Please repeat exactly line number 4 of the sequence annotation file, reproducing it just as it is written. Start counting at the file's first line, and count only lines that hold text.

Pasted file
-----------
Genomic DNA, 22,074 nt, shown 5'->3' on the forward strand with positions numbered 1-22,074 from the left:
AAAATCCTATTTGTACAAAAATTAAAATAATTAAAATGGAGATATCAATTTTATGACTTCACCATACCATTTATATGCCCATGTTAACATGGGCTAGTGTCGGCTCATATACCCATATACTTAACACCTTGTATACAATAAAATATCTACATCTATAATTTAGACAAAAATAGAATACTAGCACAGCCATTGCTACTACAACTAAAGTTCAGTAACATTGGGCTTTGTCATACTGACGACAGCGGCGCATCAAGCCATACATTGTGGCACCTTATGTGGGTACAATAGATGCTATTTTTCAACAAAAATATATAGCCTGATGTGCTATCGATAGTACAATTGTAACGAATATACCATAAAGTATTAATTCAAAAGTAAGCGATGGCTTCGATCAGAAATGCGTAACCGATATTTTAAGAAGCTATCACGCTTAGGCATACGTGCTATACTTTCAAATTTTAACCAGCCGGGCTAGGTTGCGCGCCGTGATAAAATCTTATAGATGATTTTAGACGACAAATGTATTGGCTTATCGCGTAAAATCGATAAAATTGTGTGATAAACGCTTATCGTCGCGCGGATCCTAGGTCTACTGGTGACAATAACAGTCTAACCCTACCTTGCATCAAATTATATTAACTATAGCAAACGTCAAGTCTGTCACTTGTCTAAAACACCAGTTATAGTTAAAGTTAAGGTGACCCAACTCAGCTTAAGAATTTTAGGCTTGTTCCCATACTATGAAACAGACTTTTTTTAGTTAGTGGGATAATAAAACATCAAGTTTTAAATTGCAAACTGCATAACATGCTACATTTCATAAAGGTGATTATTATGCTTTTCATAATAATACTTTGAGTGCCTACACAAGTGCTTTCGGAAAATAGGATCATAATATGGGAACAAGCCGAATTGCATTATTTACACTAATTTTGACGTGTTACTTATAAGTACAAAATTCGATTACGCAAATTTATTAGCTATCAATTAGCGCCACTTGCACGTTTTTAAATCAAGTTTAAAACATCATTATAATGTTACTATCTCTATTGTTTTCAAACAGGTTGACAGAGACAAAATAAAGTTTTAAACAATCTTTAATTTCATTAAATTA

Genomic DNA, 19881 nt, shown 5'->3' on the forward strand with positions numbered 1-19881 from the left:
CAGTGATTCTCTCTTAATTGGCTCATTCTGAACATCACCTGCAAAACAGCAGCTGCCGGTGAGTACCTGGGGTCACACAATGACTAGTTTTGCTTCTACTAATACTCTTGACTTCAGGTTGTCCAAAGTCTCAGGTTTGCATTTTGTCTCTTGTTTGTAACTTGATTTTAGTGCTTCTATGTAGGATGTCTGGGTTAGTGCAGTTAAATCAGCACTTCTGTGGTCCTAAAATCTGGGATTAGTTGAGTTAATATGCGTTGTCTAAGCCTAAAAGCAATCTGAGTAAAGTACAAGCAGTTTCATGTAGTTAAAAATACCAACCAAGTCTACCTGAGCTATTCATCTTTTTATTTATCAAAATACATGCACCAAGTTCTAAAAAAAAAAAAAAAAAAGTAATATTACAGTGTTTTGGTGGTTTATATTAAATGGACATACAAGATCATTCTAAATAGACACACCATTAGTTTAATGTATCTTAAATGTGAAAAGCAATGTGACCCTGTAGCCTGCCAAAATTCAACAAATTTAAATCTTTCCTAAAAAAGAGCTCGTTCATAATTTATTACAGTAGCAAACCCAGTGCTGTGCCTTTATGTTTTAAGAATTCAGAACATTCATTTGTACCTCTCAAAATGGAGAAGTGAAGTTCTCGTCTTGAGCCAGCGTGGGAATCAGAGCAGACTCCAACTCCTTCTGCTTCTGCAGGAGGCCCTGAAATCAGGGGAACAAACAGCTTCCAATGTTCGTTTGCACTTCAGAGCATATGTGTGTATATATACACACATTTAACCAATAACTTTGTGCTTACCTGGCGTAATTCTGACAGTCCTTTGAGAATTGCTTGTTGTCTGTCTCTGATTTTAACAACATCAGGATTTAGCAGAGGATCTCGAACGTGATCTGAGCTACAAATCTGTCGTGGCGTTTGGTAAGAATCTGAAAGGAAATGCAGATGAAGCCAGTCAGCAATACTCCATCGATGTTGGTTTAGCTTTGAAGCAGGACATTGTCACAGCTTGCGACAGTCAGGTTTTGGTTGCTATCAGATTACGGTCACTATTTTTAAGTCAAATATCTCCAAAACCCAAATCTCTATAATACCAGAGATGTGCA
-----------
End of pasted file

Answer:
CAGTGATTCTCTCTTAATTGGCTCATTCTGAACATCACCTGCAAAACAGCAGCTGCCGGTGAGTACCTGGGGTCACACAATGACTAGTTTTGCTTCTACTAATACTCTTGACTTCAGGTTGTCCAAAGTCTCAGGTTTGCATTTTGTCTCTTGTTTGTAACTTGATTTTAGTGCTTCTATGTAGGATGTCTGGGTTAGTGCAGTTAAATCAGCACTTCTGTGGTCCTAAAATCTGGGATTAGTTGAGTTAATATGCGTTGTCTAAGCCTAAAAGCAATCTGAGTAAAGTACAAGCAGTTTCATGTAGTTAAAAATACCAACCAAGTCTACCTGAGCTATTCATCTTTTTATTTATCAAAATACATGCACCAAGTTCTAAAAAAAAAAAAAAAAAAGTAATATTACAGTGTTTTGGTGGTTTATATTAAATGGACATACAAGATCATTCTAAATAGACACACCATTAGTTTAATGTATCTTAAATGTGAAAAGCAATGTGACCCTGTAGCCTGCCAAAATTCAACAAATTTAAATCTTTCCTAAAAAAGAGCTCGTTCATAATTTATTACAGTAGCAAACCCAGTGCTGTGCCTTTATGTTTTAAGAATTCAGAACATTCATTTGTACCTCTCAAAATGGAGAAGTGAAGTTCTCGTCTTGAGCCAGCGTGGGAATCAGAGCAGACTCCAACTCCTTCTGCTTCTGCAGGAGGCCCTGAAATCAGGGGAACAAACAGCTTCCAATGTTCGTTTGCACTTCAGAGCATATGTGTGTATATATACACACATTTAACCAATAACTTTGTGCTTACCTGGCGTAATTCTGACAGTCCTTTGAGAATTGCTTGTTGTCTGTCTCTGATTTTAACAACATCAGGATTTAGCAGAGGATCTCGAACGTGATCTGAGCTACAAATCTGTCGTGGCGTTTGGTAAGAATCTGAAAGGAAATGCAGATGAAGCCAGTCAGCAATACTCCATCGATGTTGGTTTAGCTTTGAAGCAGGACATTGTCACAGCTTGCGACAGTCAGGTTTTGGTTGCTATCAGATTACGGTCACTATTTTTAAGTCAAATATCTCCAAAACCCAAATCTCTATAATACCAGAGATGTGCA